An ecstatic Duff Goldman, Food Network’s “Ace of Cakes,” raised his trophy into the air while the State Department’s Chief of Protocol, Capricia Penavic Marshall clapped her hands and guffawed. Alongside them, Jose Andres and Rick Bayless clutched their trophies, grinning happily. The cheering continued as Marshall called each member of the 2012 Class of State Chefs to the stage.
A total of eighty-seven chefs were named to the US Department of State’s American Chef Corps. They’re part of a new Diplomatic Culinary Partnership Initiative launched September 7, 2012. In a video message, Secretary of State Hillary Rodham Clinton explained that the initiative was designed to “strengthen the Department of State’s formal diplomatic engagements with foreign leaders and create cross cultural exchanges between our nation and others around the world.”
Officials hosted this celebration in the State Department’s Diplomatic Reception Rooms. Members of the Association of Food Journalists passed through tight security to join foreign dignitaries, food professionals and other press corps on the last night of the AFJ Conference.
For decades, the State Department has been the home of American diplomacy. A select group of elite chefs regularly cook special meals for foreign leaders in the same diplomatic reception rooms. Through this program, members of the American Chef Corps will travel internationally, charged with promoting American cooking and agricultural products in foreign markets.
Clinton’s team explained how chefs would help the State Department further its mission–to expand fellowship using the most basic, yet vital tool—breaking bread together. Marshall says diplomats have always expressed hospitality through meals, and the State Department believes these culinarians’ possess unique skills that allow them to deepen established friendships and bridge cultural divides.
The patriotic reception rooms were decorated in Colonial American style and showcased food-related memorabilia. Lenox displayed china patterns used by six American Presidents. There were photos from State Dinners and of the White House kitchen. A collection of correspondence between world leaders included a letter to President Eisenhower from Queen Elizabeth with her scones recipe.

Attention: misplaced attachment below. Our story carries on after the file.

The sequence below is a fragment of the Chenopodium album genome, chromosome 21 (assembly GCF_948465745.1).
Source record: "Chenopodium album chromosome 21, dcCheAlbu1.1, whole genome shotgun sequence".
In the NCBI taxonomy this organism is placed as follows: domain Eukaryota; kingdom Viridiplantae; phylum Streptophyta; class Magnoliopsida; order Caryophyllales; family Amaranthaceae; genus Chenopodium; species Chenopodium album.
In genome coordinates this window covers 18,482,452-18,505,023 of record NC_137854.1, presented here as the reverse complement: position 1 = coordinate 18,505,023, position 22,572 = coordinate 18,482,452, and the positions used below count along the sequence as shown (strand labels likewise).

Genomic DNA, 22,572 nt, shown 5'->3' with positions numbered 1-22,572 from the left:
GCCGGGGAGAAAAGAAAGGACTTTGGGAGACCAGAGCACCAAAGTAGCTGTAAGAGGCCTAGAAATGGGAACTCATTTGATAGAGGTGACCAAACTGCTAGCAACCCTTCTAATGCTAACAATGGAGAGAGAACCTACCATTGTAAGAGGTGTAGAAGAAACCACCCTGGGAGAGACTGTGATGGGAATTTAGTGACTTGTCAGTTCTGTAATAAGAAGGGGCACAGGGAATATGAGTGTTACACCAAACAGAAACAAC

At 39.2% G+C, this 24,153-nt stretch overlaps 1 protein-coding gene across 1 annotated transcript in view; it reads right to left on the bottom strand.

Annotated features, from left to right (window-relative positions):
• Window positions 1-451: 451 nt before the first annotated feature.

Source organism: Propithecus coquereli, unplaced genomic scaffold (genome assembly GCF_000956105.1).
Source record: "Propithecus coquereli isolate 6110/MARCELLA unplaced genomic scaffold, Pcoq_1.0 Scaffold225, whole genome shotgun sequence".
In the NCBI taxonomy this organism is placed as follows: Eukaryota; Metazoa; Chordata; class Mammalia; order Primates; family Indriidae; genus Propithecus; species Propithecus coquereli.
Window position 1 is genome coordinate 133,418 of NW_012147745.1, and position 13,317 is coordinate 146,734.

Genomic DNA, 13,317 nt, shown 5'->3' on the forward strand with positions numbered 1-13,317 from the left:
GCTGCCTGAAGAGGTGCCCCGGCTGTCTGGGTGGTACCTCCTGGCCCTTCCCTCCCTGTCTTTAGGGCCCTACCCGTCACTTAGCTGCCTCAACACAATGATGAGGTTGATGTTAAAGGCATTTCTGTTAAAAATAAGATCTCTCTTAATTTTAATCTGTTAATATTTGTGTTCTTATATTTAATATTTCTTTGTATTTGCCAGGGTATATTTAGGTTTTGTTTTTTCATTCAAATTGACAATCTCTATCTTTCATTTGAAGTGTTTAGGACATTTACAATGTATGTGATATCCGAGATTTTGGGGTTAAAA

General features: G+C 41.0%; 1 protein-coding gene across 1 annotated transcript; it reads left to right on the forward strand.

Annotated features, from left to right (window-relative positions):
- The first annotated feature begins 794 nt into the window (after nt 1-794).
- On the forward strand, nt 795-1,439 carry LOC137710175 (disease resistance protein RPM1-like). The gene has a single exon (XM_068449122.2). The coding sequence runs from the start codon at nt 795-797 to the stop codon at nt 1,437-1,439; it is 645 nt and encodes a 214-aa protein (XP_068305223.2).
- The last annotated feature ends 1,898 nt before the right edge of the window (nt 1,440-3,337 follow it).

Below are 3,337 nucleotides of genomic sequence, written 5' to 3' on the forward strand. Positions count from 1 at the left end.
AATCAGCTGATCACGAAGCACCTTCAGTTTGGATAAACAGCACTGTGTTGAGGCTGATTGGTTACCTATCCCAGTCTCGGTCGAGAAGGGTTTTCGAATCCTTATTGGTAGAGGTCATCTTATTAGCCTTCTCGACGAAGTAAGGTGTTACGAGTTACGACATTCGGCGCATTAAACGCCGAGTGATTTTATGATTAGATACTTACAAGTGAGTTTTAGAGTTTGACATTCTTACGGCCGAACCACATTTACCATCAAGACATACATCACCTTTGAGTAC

Even the bathrooms were fit for royalty.
When guests entered the reception, they discovered a feast of finger food: Cowgirl Creamery’s artisan cheeses, Sullivan Street Bakery’s small-batch breads, and charcuterie from Creminelli Fine Meats. DCBrau sampled its craft beer, and the bar featured boutique American wines and hard cider.
The merriment increased as the party moved into the Benjamin Franklin Room, where cocktails flowed and food dazzled. Famous chefs and restaurateurs served up their specialties—Art Smith, of Art and Soul, dished plates of roasted farro salad with Carolina swordfish. Amanda Freitag, judge of ‘Chopped,’ alternated between tweeting and disbursing blue crab crostini. Todd Thrasher, mixologist at Restaurant Eve in Virginia, supplied guests a gin drink that was dangerously delicious. For caffeine cravers, lead sponsor Mars Candy dispensed spicy hot cocoa.
Around the room, foodies swooned, as renowned chefs like Bryan Voltaggio, Peter Callahan and Mary Sue Milliken constructed small plates from their celebrated repertoire. Milliken served heirloom bean and bacon tostada, and Voltaggio treated guests to succulent bison short ribs from a local farm. Outside, on a sprawling rooftop terrace, revelers snapped photos and noshed sweets from the dessert table featuring Dolcezza’s artisan gelatos and Pie Sisters’ bite-sized pastries.
After Marshall introduced the State Department’s Culinary Ambassadors, Susan Ungaro of the Beard Foundation joined her on stage. The Beard Foundation is another branch of the diplomatic partnership—bringing their members’ expertise and resources to the effort. Finally, Sam Kass, one of three current White House Chefs inducted into the Chef Corps, shared President Obama’s support of the initiative.
As this memorable night drew to a close, lingering guests nibbled slices of Charm City Cakes’ world-shaped confection. We left the State Department to return to a sweltering Washington night carrying party favors—food treats wrapped in a huge pie pan.